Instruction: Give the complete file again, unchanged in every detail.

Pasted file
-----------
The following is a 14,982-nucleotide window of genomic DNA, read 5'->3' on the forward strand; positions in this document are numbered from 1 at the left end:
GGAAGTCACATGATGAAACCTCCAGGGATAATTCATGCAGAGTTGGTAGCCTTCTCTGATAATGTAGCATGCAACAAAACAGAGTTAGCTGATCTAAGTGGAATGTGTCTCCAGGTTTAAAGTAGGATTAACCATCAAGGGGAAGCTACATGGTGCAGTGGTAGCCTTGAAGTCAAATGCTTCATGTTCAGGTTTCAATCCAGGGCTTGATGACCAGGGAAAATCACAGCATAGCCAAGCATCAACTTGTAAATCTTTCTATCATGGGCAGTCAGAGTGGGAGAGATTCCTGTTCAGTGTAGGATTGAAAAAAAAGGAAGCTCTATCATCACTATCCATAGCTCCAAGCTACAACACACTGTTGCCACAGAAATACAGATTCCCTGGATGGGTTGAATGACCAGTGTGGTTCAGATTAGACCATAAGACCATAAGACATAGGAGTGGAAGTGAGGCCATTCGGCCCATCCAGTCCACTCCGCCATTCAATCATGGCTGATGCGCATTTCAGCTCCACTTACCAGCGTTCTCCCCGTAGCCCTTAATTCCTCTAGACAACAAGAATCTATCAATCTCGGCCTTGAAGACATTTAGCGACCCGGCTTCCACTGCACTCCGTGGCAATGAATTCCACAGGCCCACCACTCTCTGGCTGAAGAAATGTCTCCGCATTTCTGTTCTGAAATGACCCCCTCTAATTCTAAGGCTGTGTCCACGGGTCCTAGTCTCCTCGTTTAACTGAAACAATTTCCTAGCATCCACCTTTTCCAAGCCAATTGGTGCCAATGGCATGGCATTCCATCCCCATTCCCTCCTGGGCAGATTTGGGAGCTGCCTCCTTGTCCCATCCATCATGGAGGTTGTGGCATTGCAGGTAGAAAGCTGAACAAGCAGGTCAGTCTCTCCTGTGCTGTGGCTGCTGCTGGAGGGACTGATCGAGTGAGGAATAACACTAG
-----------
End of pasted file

The following is a 14,982-nucleotide window of genomic DNA, read 5'->3' on the forward strand; positions in this document are numbered from 1 at the left end:
GGAAGTCACATGATGAAACCTCCAGGGATAATTCATGCAGAGTTGGTAGCCTTCTCTGATAATGTAGCATGCAACAAAACAGAGTTAGCTGATCTAAGTGGAATGTGTCTCCAGGTTTAAAGTAGGATTAACCATCAAGGGGAAGCTACATGGTGCAGTGGTAGCCTTGAAGTCAAATGCTTCATGTTCAGGTTTCAATCCAGGGCTTGATGACCAGGGAAAATCACAGCATAGCCAAGCATCAACTTGTAAATCTTTCTATCATGGGCAGTCAGAGTGGGAGAGATTCCTGTTCAGTGTAGGATTGAAAAAAAAGGAAGCTCTATCATCACTATCCATAGCTCCAAGCTACAACACACTGTTGCCACAGAAATACAGATTCCCTGGATGGGTTGAATGACCAGTGTGGTTCAGATTAGACCATAAGACCATAAGACATAGGAGTGGAAGTGAGGCCATTCGGCCCATCCAGTCCACTCCGCCATTCAATCATGGCTGATGCGCATTTCAGCTCCACTTACCAGCGTTCTCCCCGTAGCCCTTAATTCCTCTAGACAACAAGAATCTATCAATCTCGGCCTTGAAGACATTTAGCGACCCGGCTTCCACTGCACTCCGTGGCAATGAATTCCACAGGCCCACCACTCTCTGGCTGAAGAAATGTCTCCGCATTTCTGTTCTGAAATGACCCCCTCTAATTCTAAGGCTGTGTCCACGGGTCCTAGTCTCCTCGTTTAACTGAAACAATTTCCTAGCATCCACCTTTTCCAAGCCAATTGGTGCCAATGGCATGGCATTCCATCCCCATTCCCTCCTGGGCAGATTTGGGAGCTGCCTCCTTGTCCCATCCATCATGGAGGTTGTGGCATTGCAGGTAGAAAGCTGAACAAGCAGGTCAGTCTCTCCTGTGCTGTGGCTGCTGCTGGAGGGACTGATCGAGTGAGGAATAACACTAG